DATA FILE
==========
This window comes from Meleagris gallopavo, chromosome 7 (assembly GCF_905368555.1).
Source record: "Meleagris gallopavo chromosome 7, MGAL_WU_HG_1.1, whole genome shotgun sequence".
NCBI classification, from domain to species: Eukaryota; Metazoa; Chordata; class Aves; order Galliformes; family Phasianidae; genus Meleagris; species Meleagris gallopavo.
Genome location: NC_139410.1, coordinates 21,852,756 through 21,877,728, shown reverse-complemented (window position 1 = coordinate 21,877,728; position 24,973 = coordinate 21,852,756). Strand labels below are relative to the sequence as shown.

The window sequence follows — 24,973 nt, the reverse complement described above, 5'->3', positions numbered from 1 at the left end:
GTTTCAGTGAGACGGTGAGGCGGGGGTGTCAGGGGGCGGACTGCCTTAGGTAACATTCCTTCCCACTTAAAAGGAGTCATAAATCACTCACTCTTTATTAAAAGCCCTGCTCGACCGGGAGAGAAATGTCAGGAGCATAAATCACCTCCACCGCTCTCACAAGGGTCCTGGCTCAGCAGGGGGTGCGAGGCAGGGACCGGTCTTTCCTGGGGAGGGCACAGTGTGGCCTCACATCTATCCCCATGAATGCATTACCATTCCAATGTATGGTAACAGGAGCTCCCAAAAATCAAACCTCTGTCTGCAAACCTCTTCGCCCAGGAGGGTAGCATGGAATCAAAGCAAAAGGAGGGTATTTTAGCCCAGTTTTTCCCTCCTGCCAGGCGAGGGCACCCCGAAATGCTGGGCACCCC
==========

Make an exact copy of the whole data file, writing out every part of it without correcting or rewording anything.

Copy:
This window comes from Meleagris gallopavo, chromosome 7 (assembly GCF_905368555.1).
Source record: "Meleagris gallopavo chromosome 7, MGAL_WU_HG_1.1, whole genome shotgun sequence".
NCBI classification, from domain to species: Eukaryota; Metazoa; Chordata; class Aves; order Galliformes; family Phasianidae; genus Meleagris; species Meleagris gallopavo.
Genome location: NC_139410.1, coordinates 21,852,756 through 21,877,728, shown reverse-complemented (window position 1 = coordinate 21,877,728; position 24,973 = coordinate 21,852,756). Strand labels below are relative to the sequence as shown.

The window sequence follows — 24,973 nt, the reverse complement described above, 5'->3', positions numbered from 1 at the left end:
GTTTCAGTGAGACGGTGAGGCGGGGGTGTCAGGGGGCGGACTGCCTTAGGTAACATTCCTTCCCACTTAAAAGGAGTCATAAATCACTCACTCTTTATTAAAAGCCCTGCTCGACCGGGAGAGAAATGTCAGGAGCATAAATCACCTCCACCGCTCTCACAAGGGTCCTGGCTCAGCAGGGGGTGCGAGGCAGGGACCGGTCTTTCCTGGGGAGGGCACAGTGTGGCCTCACATCTATCCCCATGAATGCATTACCATTCCAATGTATGGTAACAGGAGCTCCCAAAAATCAAACCTCTGTCTGCAAACCTCTTCGCCCAGGAGGGTAGCATGGAATCAAAGCAAAAGGAGGGTATTTTAGCCCAGTTTTTCCCTCCTGCCAGGCGAGGGCACCCCGAAATGCTGGGCACCCC